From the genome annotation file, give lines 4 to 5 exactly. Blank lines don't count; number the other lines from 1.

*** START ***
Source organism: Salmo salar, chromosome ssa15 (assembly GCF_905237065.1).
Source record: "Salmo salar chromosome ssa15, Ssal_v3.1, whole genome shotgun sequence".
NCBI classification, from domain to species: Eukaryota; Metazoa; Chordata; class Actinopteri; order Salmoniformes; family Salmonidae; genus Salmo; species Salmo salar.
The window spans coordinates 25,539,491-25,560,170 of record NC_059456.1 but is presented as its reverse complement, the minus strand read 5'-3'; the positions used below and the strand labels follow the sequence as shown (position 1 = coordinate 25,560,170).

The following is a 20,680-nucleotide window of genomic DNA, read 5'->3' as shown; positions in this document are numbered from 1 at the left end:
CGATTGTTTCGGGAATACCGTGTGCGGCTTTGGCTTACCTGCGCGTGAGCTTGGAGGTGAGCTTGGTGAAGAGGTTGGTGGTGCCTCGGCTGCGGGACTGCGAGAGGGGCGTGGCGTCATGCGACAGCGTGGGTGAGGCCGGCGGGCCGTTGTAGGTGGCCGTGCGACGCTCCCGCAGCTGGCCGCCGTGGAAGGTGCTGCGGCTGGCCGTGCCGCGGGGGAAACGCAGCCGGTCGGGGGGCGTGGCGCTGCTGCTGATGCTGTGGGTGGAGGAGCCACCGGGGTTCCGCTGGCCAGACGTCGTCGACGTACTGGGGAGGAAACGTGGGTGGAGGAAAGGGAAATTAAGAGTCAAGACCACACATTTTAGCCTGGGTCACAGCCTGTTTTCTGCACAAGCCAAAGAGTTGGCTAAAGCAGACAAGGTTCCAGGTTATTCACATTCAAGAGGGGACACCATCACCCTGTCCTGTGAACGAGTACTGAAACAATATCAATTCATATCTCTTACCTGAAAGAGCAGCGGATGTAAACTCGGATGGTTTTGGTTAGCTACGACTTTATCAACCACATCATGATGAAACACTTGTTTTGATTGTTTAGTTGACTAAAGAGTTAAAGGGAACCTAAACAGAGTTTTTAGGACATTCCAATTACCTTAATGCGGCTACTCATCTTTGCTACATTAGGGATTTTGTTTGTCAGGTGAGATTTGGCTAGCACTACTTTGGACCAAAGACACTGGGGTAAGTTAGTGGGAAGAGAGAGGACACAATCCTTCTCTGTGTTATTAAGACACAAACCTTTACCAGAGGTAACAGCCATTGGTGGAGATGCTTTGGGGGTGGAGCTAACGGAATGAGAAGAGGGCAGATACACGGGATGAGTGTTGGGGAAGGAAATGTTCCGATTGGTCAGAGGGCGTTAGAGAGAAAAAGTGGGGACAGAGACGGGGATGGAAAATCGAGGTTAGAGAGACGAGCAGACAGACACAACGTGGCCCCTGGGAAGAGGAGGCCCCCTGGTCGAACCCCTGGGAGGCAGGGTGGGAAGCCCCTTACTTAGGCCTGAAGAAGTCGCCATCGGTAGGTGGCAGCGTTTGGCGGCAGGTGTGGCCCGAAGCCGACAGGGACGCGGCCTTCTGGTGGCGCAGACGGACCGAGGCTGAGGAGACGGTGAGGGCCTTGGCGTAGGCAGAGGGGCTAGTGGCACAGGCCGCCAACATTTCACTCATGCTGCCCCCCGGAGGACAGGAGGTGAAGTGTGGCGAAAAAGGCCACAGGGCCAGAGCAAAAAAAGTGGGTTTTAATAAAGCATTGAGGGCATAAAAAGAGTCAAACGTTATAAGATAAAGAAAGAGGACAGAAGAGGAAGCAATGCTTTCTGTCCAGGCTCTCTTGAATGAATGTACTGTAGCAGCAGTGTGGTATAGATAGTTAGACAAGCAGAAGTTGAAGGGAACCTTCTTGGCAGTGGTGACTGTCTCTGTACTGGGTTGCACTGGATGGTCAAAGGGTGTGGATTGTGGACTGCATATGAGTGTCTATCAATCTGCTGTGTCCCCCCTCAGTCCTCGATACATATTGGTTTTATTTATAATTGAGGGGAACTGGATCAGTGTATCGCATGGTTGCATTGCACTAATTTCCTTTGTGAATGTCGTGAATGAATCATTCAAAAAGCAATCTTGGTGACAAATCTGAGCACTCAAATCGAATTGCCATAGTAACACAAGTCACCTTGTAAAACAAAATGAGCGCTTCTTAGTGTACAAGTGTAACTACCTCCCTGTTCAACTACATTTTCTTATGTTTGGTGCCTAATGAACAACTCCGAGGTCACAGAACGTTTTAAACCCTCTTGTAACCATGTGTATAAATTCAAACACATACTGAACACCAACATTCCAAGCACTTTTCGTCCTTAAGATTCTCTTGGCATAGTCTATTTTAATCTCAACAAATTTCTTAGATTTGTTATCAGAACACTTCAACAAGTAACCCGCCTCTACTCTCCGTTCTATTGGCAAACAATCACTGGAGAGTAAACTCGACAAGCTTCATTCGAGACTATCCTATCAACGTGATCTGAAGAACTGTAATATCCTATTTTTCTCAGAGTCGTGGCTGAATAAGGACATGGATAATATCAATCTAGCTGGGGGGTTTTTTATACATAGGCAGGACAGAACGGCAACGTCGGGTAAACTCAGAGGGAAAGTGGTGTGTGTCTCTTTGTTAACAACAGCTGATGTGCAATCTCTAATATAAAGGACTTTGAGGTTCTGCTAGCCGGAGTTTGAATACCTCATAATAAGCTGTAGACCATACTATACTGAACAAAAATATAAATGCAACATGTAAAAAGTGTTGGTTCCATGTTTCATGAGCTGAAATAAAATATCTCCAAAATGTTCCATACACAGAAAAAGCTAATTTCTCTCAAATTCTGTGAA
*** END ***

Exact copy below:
The window spans coordinates 25,539,491-25,560,170 of record NC_059456.1 but is presented as its reverse complement, the minus strand read 5'-3'; the positions used below and the strand labels follow the sequence as shown (position 1 = coordinate 25,560,170).

The following is a 20,680-nucleotide window of genomic DNA, read 5'->3' as shown; positions in this document are numbered from 1 at the left end: